Saturday, April 12, 2008

Bee Boxes

My grandfather, my beloved Papa, kept honey bees in a few bee boxes in his and Grandma's yard. I wasn't as interested in all of that while my grandparents were alive as I am now, and I wish I had been: I want to keep bees someday too, and while I will learn the how-to when I need to, I wish I had the memories of having learned all about beekeeping firsthand from Papa. I would watch the bees from a safe distance as some exited the boxes and others flew toward them, and I was fascinated by the design of the honeycombs Papa would bring into the kitchen--the honeycombs are edible, although my parents still wince when they tell the tale of the time Papa bit into a honeycomb and ended up swallowing a live bee--but I didn't pay attention to the actual honey-gathering. While helping my parents clear out my grandparents' house in 2001, we came across an old instructional booklet on beekeeping, and I was shocked to realize that Papa hadn't always known how to do this either--that he too had been interested and had had to learn from others. There is comfort in that knowledge for me.

My very last visit to my grandparents' house about a month after they had died, I waffled for an hour over whether to disassemble the bee boxes and pack them into the car to take with me, but I ultimately decided to leave them behind. I didn't want the bee boxes unless I could also have the sloped part of the yard they had always sat on, near where my childhood Beagle was gently buried by Papa, across from the raspberry bushes and tomato plants and flower gardens, feet away from Papa's thinking tree. . . . I didn't want to keep the bee boxes unless I could also keep Papa and Grandma's yard and house and Papa and Grandma always inside. I sometimes think I should have taken the bee boxes after all, though, and just lived with the heartache of their missed surroundings. I don't know.

Papa and Grandma and their bee boxes and their jars of fresh honey are all on my mind tonight as I keep adding store-bought honey to hot tea as I battle a cold, and also because I had a sad dream about my grandparents last night. I have dreamed of them only a handful of times since they died in the spring of 2001, and most of those dreams have been nightmares like last night's. I miss Papa and Grandma so much, and part of me will never believe that if I knocked on their door right now, they wouldn't open it and welcome me inside. Ah, Life. I am so blessed just to have had a "Papa and Grandma" at all, and I will someday have another happy dream of them, and I believe there will eventually be a reunion. Papa and Grandma missed people they had loved, as well, there are still bees out there traveling back and forth from boxes to flower gardens, and life goes on.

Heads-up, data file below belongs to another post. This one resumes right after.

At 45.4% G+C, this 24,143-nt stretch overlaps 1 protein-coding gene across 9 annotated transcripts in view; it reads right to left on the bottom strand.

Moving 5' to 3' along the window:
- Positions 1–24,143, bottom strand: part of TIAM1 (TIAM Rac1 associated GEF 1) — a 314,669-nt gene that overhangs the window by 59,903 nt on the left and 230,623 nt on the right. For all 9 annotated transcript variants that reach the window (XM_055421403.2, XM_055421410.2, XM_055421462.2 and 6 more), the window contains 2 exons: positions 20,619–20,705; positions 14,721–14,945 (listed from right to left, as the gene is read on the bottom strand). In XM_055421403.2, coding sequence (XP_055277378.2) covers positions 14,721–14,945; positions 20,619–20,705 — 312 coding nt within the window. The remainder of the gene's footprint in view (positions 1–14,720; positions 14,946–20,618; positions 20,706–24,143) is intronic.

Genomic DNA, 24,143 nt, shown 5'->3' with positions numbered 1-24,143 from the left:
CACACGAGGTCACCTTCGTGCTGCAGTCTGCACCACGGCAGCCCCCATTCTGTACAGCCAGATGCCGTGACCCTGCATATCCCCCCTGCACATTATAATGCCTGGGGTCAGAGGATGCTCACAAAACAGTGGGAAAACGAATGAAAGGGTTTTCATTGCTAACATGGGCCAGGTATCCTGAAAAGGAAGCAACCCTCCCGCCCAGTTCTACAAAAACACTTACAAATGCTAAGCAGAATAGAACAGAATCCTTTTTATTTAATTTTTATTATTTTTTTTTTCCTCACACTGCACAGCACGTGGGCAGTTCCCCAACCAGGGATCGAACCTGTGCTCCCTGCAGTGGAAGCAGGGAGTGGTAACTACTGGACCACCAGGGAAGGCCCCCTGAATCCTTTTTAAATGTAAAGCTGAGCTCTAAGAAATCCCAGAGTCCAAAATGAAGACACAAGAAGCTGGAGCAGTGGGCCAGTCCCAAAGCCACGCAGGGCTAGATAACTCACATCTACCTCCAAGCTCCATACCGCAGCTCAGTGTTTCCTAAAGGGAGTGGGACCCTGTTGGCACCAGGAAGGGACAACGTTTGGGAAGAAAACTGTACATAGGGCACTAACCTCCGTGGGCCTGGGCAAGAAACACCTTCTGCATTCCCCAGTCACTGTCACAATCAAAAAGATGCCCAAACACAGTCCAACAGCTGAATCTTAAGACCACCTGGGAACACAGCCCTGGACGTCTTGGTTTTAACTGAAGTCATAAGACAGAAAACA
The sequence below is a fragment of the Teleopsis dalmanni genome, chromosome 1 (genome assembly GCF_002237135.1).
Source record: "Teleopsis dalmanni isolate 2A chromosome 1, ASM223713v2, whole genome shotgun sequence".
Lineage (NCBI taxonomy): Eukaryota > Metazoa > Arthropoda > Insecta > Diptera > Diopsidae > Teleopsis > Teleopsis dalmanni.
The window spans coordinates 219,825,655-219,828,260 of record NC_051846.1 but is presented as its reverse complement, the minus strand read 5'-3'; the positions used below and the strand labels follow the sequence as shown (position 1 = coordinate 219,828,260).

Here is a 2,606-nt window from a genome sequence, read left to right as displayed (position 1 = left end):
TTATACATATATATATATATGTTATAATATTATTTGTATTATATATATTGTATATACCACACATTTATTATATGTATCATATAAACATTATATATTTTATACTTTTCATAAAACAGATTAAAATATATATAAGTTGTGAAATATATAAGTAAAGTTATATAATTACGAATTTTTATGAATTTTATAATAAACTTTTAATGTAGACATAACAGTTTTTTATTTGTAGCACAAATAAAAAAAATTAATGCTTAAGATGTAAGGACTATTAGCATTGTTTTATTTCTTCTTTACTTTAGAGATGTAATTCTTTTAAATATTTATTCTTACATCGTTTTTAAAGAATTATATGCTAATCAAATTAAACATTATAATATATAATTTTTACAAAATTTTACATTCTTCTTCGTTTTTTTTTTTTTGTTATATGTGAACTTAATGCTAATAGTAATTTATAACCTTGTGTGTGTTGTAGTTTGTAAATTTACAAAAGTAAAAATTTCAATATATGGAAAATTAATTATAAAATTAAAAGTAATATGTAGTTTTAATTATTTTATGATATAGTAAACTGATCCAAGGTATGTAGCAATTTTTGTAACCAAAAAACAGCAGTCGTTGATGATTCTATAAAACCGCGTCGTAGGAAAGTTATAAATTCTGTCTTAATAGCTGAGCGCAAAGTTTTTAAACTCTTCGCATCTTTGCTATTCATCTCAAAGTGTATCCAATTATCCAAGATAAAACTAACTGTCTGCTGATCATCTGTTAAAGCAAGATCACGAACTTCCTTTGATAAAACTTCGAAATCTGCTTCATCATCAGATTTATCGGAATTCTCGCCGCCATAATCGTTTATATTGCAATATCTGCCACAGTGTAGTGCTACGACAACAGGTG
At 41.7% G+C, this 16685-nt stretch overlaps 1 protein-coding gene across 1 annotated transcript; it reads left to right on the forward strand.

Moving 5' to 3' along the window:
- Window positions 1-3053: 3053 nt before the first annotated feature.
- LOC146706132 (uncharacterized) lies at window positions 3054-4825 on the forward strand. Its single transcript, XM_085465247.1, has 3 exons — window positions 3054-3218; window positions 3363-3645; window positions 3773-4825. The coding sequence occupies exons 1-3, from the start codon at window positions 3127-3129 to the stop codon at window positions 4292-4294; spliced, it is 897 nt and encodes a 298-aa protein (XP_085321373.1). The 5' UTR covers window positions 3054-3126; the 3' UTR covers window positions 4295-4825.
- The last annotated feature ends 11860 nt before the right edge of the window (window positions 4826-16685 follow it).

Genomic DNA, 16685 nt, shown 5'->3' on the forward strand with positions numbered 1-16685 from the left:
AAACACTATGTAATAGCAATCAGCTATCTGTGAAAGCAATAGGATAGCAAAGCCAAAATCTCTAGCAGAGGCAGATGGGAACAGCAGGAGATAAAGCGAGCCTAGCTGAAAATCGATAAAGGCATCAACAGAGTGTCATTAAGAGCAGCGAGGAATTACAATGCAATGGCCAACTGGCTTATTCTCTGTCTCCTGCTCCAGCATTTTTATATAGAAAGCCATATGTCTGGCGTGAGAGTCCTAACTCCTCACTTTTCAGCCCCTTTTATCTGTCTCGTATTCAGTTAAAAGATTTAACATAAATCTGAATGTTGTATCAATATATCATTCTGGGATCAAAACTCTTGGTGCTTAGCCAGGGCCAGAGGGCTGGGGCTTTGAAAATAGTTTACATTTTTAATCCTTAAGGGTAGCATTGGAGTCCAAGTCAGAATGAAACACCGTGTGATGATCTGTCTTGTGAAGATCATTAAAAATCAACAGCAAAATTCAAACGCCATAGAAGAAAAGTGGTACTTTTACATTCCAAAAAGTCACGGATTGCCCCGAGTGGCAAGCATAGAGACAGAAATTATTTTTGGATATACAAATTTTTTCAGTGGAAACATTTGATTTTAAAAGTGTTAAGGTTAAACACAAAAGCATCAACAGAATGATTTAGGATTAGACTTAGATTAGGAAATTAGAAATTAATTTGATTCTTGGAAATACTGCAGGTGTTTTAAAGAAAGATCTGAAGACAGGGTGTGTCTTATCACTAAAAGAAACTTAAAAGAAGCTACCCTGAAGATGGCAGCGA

7 comments:

kent said...

Great pics! I recently learned my great grandfather kept a large number of hives on the old farm in Buchanan. My grandfather kept a handful up until a decade or so ago. Whenever I bring up keeping bees he looks into the middle distance, sighs, and says "bees will break your heart" and other less than helpful things. Then, after a wistful couple minutes, he twinkles and casually asks me questions and feeds me tidbits of knowledge. I disagreed with him once and he told me (unfortunately, probably truly), that my book learning was going to catch me up short again.

Keeping bees seems like a gamble, but it'd be fun to win the gold once in a while, wouldn't it?

Val said...

Kent! You have bee knowledge! :) How great that you can ask your grandfather about it (and get his help combating all those book smarts). :) Pay extra attention to him--Because someday you'll be one of the people I call on for help with this endeavor. :)

DrMom said...

My Uncle Bill kept bees too! Isn't that weird..must be a Pennsylvania thing.

I miss my grandparents too, Val, although I never dream about them. It's wonderful you got to live close by. We were always a state away.

Rose said...

What sweet memories your grandparents gave you, Val. I have no doubt that when the time is right, you too will be a bee keeper. Keep the dream.

MeMo

Just Plain Jane said...

The bee crisis is worrisome, isn't it? If this link works for you, I think you'll find it interesting. What the article describes is just two blocks away from where we live.
http://www.glendalenewspress.com/articles/2008/04/15/gnp-bees15.art.txt

Val said...

Carol, that's really neat, and that's the uncle you blogged about awhile back, right? How sweet. And you're right that I'm lucky to have had them live nearby.

Rose, thank you. Keep the dream, I shall. :)

Jane, I had to search for the article, but I think I found the right one--about the huge bee hive that had to be removed? Such an expense for your neighbor, but it's wonderful that she chose to move the hive rather than than destroy it.

Sara said...

What a sweet post. (Pun pretty much intended!) I had a wonderful Pap and Nan who taught me so many wonderful things, too. No beekeeping but still lots of great stuff.

"bees will break your heart" - I think I like that :) I've developed such a reverence/respect/love for these under-appreciated/humble/magnificent creatures. I wish everyone could know how wonderful they are!